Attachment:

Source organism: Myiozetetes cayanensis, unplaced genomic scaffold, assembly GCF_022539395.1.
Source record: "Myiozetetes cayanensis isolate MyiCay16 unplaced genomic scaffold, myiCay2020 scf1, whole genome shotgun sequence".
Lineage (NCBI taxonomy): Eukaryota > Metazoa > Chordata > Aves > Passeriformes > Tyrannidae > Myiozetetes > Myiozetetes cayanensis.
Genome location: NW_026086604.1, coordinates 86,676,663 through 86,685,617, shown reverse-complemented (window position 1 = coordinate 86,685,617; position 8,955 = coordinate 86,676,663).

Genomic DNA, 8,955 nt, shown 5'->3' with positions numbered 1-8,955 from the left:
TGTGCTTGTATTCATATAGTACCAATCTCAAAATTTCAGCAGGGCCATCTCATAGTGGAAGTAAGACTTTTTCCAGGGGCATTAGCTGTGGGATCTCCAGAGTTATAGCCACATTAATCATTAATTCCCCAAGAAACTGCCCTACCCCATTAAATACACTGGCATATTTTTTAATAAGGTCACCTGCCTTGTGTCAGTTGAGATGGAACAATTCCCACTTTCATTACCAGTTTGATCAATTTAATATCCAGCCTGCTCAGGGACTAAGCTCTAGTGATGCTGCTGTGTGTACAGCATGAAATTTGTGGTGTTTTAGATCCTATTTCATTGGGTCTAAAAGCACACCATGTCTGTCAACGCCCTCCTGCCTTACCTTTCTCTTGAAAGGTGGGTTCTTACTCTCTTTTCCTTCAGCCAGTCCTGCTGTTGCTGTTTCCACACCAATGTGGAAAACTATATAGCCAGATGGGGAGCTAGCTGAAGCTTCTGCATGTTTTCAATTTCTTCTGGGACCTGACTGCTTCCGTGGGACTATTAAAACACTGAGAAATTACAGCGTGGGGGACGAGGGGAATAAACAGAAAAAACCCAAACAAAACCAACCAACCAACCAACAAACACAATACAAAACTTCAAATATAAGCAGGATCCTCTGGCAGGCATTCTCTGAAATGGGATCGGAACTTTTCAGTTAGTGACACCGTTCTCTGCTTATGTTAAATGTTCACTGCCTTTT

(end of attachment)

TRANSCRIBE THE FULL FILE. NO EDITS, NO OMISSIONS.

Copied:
Source organism: Myiozetetes cayanensis, unplaced genomic scaffold, assembly GCF_022539395.1.
Source record: "Myiozetetes cayanensis isolate MyiCay16 unplaced genomic scaffold, myiCay2020 scf1, whole genome shotgun sequence".
Lineage (NCBI taxonomy): Eukaryota > Metazoa > Chordata > Aves > Passeriformes > Tyrannidae > Myiozetetes > Myiozetetes cayanensis.
Genome location: NW_026086604.1, coordinates 86,676,663 through 86,685,617, shown reverse-complemented (window position 1 = coordinate 86,685,617; position 8,955 = coordinate 86,676,663).

Genomic DNA, 8,955 nt, shown 5'->3' with positions numbered 1-8,955 from the left:
TGTGCTTGTATTCATATAGTACCAATCTCAAAATTTCAGCAGGGCCATCTCATAGTGGAAGTAAGACTTTTTCCAGGGGCATTAGCTGTGGGATCTCCAGAGTTATAGCCACATTAATCATTAATTCCCCAAGAAACTGCCCTACCCCATTAAATACACTGGCATATTTTTTAATAAGGTCACCTGCCTTGTGTCAGTTGAGATGGAACAATTCCCACTTTCATTACCAGTTTGATCAATTTAATATCCAGCCTGCTCAGGGACTAAGCTCTAGTGATGCTGCTGTGTGTACAGCATGAAATTTGTGGTGTTTTAGATCCTATTTCATTGGGTCTAAAAGCACACCATGTCTGTCAACGCCCTCCTGCCTTACCTTTCTCTTGAAAGGTGGGTTCTTACTCTCTTTTCCTTCAGCCAGTCCTGCTGTTGCTGTTTCCACACCAATGTGGAAAACTATATAGCCAGATGGGGAGCTAGCTGAAGCTTCTGCATGTTTTCAATTTCTTCTGGGACCTGACTGCTTCCGTGGGACTATTAAAACACTGAGAAATTACAGCGTGGGGGACGAGGGGAATAAACAGAAAAAACCCAAACAAAACCAACCAACCAACCAACAAACACAATACAAAACTTCAAATATAAGCAGGATCCTCTGGCAGGCATTCTCTGAAATGGGATCGGAACTTTTCAGTTAGTGACACCGTTCTCTGCTTATGTTAAATGTTCACTGCCTTTT